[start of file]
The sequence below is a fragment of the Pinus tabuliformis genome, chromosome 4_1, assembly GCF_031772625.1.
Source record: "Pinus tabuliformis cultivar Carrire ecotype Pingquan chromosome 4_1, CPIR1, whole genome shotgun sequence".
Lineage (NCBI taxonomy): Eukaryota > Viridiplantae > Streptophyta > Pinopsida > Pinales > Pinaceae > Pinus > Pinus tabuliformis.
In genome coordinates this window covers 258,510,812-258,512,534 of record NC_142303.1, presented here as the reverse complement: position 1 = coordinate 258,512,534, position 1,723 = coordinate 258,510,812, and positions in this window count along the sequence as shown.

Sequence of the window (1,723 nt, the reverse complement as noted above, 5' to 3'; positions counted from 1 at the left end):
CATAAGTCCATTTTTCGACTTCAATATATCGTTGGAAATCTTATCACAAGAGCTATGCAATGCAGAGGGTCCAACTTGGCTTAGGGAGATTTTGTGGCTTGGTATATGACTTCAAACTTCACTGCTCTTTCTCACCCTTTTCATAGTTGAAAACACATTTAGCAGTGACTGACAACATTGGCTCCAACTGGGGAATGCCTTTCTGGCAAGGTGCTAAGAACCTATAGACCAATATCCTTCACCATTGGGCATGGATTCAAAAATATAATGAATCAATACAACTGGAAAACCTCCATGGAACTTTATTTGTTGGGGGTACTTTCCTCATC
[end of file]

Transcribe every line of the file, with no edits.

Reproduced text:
The sequence below is a fragment of the Pinus tabuliformis genome, chromosome 4_1, assembly GCF_031772625.1.
Source record: "Pinus tabuliformis cultivar Carrire ecotype Pingquan chromosome 4_1, CPIR1, whole genome shotgun sequence".
Lineage (NCBI taxonomy): Eukaryota > Viridiplantae > Streptophyta > Pinopsida > Pinales > Pinaceae > Pinus > Pinus tabuliformis.
In genome coordinates this window covers 258,510,812-258,512,534 of record NC_142303.1, presented here as the reverse complement: position 1 = coordinate 258,512,534, position 1,723 = coordinate 258,510,812, and positions in this window count along the sequence as shown.

Sequence of the window (1,723 nt, the reverse complement as noted above, 5' to 3'; positions counted from 1 at the left end):
CATAAGTCCATTTTTCGACTTCAATATATCGTTGGAAATCTTATCACAAGAGCTATGCAATGCAGAGGGTCCAACTTGGCTTAGGGAGATTTTGTGGCTTGGTATATGACTTCAAACTTCACTGCTCTTTCTCACCCTTTTCATAGTTGAAAACACATTTAGCAGTGACTGACAACATTGGCTCCAACTGGGGAATGCCTTTCTGGCAAGGTGCTAAGAACCTATAGACCAATATCCTTCACCATTGGGCATGGATTCAAAAATATAATGAATCAATACAACTGGAAAACCTCCATGGAACTTTATTTGTTGGGGGTACTTTCCTCATC